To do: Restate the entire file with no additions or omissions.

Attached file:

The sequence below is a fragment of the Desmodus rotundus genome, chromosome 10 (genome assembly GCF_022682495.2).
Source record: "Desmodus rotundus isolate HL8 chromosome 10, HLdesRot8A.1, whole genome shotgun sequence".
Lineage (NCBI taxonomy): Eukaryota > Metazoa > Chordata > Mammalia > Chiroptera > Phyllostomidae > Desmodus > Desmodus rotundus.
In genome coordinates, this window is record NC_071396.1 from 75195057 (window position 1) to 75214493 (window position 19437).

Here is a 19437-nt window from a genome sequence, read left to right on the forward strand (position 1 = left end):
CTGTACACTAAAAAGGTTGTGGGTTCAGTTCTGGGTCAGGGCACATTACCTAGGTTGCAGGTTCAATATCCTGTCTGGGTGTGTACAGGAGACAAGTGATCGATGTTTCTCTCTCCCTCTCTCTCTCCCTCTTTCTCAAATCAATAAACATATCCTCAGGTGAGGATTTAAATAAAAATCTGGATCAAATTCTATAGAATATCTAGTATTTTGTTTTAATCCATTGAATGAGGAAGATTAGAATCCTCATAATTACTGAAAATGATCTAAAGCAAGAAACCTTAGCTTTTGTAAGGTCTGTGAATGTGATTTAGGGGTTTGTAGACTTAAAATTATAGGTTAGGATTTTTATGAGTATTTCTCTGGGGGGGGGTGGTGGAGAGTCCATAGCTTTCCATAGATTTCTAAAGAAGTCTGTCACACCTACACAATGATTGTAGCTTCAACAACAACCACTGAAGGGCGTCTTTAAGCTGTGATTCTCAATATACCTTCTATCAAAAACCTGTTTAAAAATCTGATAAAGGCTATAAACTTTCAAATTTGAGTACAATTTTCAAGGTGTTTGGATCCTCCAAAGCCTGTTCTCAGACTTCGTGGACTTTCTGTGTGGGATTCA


The sequence below is a fragment of the Desmodus rotundus genome, chromosome 10 (genome assembly GCF_022682495.2).
Source record: "Desmodus rotundus isolate HL8 chromosome 10, HLdesRot8A.1, whole genome shotgun sequence".
Lineage (NCBI taxonomy): Eukaryota > Metazoa > Chordata > Mammalia > Chiroptera > Phyllostomidae > Desmodus > Desmodus rotundus.
In genome coordinates, this window is record NC_071396.1 from 75195057 (window position 1) to 75214493 (window position 19437).

Here is a 19437-nt window from a genome sequence, read left to right on the forward strand (position 1 = left end):
CTGTACACTAAAAAGGTTGTGGGTTCAGTTCTGGGTCAGGGCACATTACCTAGGTTGCAGGTTCAATATCCTGTCTGGGTGTGTACAGGAGACAAGTGATCGATGTTTCTCTCTCCCTCTCTCTCTCCCTCTTTCTCAAATCAATAAACATATCCTCAGGTGAGGATTTAAATAAAAATCTGGATCAAATTCTATAGAATATCTAGTATTTTGTTTTAATCCATTGAATGAGGAAGATTAGAATCCTCATAATTACTGAAAATGATCTAAAGCAAGAAACCTTAGCTTTTGTAAGGTCTGTGAATGTGATTTAGGGGTTTGTAGACTTAAAATTATAGGTTAGGATTTTTATGAGTATTTCTCTGGGGGGGGGTGGTGGAGAGTCCATAGCTTTCCATAGATTTCTAAAGAAGTCTGTCACACCTACACAATGATTGTAGCTTCAACAACAACCACTGAAGGGCGTCTTTAAGCTGTGATTCTCAATATACCTTCTATCAAAAACCTGTTTAAAAATCTGATAAAGGCTATAAACTTTCAAATTTGAGTACAATTTTCAAGGTGTTTGGATCCTCCAAAGCCTGTTCTCAGACTTCGTGGACTTTCTGTGTGGGATTCA